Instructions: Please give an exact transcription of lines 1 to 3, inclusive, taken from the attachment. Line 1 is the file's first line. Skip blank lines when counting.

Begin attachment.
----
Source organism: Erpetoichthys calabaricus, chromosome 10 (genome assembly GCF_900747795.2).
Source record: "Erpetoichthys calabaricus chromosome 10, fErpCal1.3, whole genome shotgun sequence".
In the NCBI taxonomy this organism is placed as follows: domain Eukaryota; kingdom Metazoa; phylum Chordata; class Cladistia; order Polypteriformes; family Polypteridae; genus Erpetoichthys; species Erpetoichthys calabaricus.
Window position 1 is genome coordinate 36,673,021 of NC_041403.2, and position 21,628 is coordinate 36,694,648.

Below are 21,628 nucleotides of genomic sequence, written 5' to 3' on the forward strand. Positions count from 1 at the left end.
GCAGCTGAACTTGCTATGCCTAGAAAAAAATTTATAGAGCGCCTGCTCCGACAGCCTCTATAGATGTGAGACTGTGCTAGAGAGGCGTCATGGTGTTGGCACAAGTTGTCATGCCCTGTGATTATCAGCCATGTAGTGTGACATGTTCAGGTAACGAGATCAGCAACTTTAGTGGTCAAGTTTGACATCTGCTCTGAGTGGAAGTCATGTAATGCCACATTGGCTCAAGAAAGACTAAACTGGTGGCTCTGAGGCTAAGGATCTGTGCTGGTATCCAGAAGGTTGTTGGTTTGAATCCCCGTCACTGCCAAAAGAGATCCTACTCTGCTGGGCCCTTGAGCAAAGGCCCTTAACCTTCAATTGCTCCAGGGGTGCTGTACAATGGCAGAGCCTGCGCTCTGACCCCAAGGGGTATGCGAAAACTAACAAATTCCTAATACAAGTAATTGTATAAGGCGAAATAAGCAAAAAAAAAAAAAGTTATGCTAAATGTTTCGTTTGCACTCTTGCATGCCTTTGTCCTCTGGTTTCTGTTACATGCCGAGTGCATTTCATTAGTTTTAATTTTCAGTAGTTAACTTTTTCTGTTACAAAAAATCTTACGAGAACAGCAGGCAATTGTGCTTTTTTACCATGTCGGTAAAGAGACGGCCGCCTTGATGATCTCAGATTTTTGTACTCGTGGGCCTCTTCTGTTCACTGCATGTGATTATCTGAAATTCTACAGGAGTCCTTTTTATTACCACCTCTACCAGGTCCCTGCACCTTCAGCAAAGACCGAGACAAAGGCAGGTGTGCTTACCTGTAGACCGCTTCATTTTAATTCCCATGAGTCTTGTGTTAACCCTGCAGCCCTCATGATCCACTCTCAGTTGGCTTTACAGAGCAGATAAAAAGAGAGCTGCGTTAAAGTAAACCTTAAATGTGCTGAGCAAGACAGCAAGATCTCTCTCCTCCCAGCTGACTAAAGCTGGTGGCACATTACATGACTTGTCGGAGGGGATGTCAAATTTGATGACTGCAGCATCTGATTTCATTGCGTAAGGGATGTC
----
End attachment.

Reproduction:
Source organism: Erpetoichthys calabaricus, chromosome 10 (genome assembly GCF_900747795.2).
Source record: "Erpetoichthys calabaricus chromosome 10, fErpCal1.3, whole genome shotgun sequence".
In the NCBI taxonomy this organism is placed as follows: domain Eukaryota; kingdom Metazoa; phylum Chordata; class Cladistia; order Polypteriformes; family Polypteridae; genus Erpetoichthys; species Erpetoichthys calabaricus.